Example: A facility is in need of certified nursing assistants (CNAs). They post an optimized CNA job description in a range of locations. Once they’ve found a pool of applicants, they use strategic interview questions to identify those that align with the organization’s culture and goals.

2. Invest in Wellness

Be sure that your organization demonstrates a commitment to the overall health of your nurses and aides. The first step is to prioritize safe working conditions related to patient handling, workplace interactions, infection prevention, and other safety considerations.

Additionally, implement employee wellness initiatives that promote the physical, mental, and emotional well-being of your staff. Consider offering access to outside counseling services, stress management programs, or wellness coaches. Scheduling and breaks also play a part in nurse wellness, so evaluate how your facility’s current system may be impacting nurse retention.

Example: A facility creates a committee that consists of nursing leadership and staff from various departments to develop a wellness program. The program promotes free and useful self-care resources for the nursing staff and creates a policy allowing nurses to take a mental health day after a patient death

3. Encourage Professional Growth

Healthcare organizations can improve nurse retention by providing opportunities for professional growth. This can include professional development programs, continuing education, conferences, workshops, and certifications. A culture of learning and advancement will encourage nursing professionals to stay and develop their careers within your organization.

If your staff feels stuck or stagnant, they may seek employment elsewhere. It’s important that your nurses and aides are not just allowed, but truly encouraged, to pursue advances in their healthcare career.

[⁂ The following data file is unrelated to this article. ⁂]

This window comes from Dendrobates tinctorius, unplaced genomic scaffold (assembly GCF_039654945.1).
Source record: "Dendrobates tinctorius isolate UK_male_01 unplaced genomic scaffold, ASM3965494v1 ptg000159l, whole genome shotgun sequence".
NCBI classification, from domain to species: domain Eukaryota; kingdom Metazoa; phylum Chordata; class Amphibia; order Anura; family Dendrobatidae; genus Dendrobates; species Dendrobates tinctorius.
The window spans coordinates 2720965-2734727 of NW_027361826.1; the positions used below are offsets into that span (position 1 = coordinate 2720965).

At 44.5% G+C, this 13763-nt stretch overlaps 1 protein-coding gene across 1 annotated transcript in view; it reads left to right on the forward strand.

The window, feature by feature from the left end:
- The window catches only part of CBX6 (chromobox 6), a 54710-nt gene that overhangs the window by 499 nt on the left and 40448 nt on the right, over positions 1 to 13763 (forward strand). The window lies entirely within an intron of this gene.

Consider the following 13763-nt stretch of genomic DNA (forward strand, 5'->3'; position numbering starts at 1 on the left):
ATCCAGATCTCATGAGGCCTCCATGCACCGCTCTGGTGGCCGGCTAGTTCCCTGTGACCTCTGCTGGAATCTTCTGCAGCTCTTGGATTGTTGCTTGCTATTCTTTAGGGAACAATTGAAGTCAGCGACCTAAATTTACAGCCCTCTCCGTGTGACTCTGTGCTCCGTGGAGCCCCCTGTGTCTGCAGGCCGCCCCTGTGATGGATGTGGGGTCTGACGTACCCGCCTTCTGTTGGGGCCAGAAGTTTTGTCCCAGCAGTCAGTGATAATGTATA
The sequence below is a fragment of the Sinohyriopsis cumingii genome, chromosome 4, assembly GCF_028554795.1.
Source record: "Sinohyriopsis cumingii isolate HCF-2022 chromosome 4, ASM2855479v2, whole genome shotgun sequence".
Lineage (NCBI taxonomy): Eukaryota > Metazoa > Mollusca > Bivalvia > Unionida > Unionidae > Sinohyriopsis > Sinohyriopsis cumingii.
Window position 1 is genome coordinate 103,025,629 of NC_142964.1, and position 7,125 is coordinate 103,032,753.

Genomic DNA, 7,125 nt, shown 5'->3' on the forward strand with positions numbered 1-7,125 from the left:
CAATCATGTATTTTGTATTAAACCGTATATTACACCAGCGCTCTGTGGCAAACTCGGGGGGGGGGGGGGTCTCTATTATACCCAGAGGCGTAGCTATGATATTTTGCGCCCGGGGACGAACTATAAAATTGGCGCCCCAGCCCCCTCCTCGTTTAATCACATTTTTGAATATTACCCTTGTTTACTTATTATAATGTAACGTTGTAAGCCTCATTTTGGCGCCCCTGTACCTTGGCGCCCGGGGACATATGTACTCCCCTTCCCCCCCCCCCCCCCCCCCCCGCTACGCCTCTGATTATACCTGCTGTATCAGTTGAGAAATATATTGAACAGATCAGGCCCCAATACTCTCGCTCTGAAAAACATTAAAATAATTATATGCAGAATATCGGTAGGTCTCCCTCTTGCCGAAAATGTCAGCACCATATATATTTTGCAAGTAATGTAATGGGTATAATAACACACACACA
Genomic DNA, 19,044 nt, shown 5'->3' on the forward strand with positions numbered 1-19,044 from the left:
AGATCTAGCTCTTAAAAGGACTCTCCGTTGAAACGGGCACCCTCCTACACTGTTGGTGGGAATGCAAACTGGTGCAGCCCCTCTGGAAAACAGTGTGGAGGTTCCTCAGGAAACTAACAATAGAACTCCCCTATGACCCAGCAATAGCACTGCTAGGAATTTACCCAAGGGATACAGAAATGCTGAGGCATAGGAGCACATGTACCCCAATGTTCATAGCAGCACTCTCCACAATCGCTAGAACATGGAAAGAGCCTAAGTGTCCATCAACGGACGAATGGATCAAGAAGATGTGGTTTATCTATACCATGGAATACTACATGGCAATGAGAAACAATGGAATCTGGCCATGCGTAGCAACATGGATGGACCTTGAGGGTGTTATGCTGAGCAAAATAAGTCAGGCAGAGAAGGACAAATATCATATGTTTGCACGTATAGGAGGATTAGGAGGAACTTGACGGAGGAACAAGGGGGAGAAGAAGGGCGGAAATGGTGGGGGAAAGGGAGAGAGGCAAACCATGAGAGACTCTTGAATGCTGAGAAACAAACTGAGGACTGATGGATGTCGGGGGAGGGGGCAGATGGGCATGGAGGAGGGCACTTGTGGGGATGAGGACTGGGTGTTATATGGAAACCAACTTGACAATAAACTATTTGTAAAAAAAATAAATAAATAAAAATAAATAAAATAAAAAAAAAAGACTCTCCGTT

Example: A staff nurse obtains additional certifications and continuing education offered by their facility. When an opening becomes available on their nurse management team, the nurse is offered the position.

4. Amplify Nurse Voices

Encourage open communication and collaboration throughout your organization. Make sure that your management team regularly shares updates, changes, and future plans to keep your nursing team informed.

Also, remember that communication is a two-way street. Seek out nurses’ perspectives and provide opportunities for input. This can be accomplished through a variety of means, like surveys, committees, feedback forms, open-door policies, and staff meetings.

If nurses express concerns, let them know that they’re heard and understood. While you may have control over just some of the factors, take every possible action to address them. This will build trust and loyalty among your nursing staff.

Example: A nursing management team implements regular staff meetings but finds that their nursing team is afraid to voice their opinions. The managers implement an anonymous feedback mechanism to remove fears of retribution. At the next meeting, nurse managers take time to address concerns that were submitted.

5. Minimize Workplace Dangers

According to IntelyCare’s nursing trends survey, many nurses report safety being a top concern. Nurses can face a range of workplace dangers, such as patient/visitor violence, environmental hazards, or bullying and harassment.;

In order to help nurses feel more comfortable coming to work and staying in their roles, safety must be made a priority. Offering training and workshops that foster a more collaborative environment and reduce workplace dangers can help you better protect and instill more confidence among your staff.

Example: A nurse manager implements de-escalation training to help nurses diffuse situations in which patients are becoming combative. This helps reduce harm caused by workplace violence, and helps nurses feel safer in the environment.

Do You Have Urgent Staffing Needs?

Learning how to improve nurse retention is a long and necessary process, but what if you also need a quicker solution? If you have urgent staffing needs in your facility, we’re here to help. Partnering with IntelyCare gives you access to high-quality nursing professionals fast.

IntelyCare B2C content editor Kayla Tyson contributed to the writing and research for this article.